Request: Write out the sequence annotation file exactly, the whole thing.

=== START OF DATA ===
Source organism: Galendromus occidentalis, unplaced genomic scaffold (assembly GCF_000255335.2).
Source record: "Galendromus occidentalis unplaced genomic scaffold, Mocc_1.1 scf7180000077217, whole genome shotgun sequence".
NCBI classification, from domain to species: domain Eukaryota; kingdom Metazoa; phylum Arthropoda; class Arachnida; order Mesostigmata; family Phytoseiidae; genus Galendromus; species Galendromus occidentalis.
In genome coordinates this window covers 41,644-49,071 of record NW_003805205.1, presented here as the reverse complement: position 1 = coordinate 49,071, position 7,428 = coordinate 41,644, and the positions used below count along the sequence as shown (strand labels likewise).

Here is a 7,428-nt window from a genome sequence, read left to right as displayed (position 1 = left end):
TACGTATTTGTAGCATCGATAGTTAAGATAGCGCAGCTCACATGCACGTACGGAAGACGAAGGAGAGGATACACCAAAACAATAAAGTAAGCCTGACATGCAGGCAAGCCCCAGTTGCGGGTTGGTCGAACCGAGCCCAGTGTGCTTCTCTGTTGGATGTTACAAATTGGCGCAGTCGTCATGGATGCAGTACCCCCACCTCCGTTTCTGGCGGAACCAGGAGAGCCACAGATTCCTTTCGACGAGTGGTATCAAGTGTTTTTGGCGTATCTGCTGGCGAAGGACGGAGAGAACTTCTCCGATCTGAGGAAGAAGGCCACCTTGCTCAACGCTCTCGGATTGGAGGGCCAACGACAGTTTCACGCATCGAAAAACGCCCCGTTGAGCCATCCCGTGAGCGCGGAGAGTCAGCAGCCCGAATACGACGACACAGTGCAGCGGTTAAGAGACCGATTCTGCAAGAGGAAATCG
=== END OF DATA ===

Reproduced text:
Source organism: Galendromus occidentalis, unplaced genomic scaffold (assembly GCF_000255335.2).
Source record: "Galendromus occidentalis unplaced genomic scaffold, Mocc_1.1 scf7180000077217, whole genome shotgun sequence".
NCBI classification, from domain to species: domain Eukaryota; kingdom Metazoa; phylum Arthropoda; class Arachnida; order Mesostigmata; family Phytoseiidae; genus Galendromus; species Galendromus occidentalis.
In genome coordinates this window covers 41,644-49,071 of record NW_003805205.1, presented here as the reverse complement: position 1 = coordinate 49,071, position 7,428 = coordinate 41,644, and the positions used below count along the sequence as shown (strand labels likewise).

Here is a 7,428-nt window from a genome sequence, read left to right as displayed (position 1 = left end):
TACGTATTTGTAGCATCGATAGTTAAGATAGCGCAGCTCACATGCACGTACGGAAGACGAAGGAGAGGATACACCAAAACAATAAAGTAAGCCTGACATGCAGGCAAGCCCCAGTTGCGGGTTGGTCGAACCGAGCCCAGTGTGCTTCTCTGTTGGATGTTACAAATTGGCGCAGTCGTCATGGATGCAGTACCCCCACCTCCGTTTCTGGCGGAACCAGGAGAGCCACAGATTCCTTTCGACGAGTGGTATCAAGTGTTTTTGGCGTATCTGCTGGCGAAGGACGGAGAGAACTTCTCCGATCTGAGGAAGAAGGCCACCTTGCTCAACGCTCTCGGATTGGAGGGCCAACGACAGTTTCACGCATCGAAAAACGCCCCGTTGAGCCATCCCGTGAGCGCGGAGAGTCAGCAGCCCGAATACGACGACACAGTGCAGCGGTTAAGAGACCGATTCTGCAAGAGGAAATCG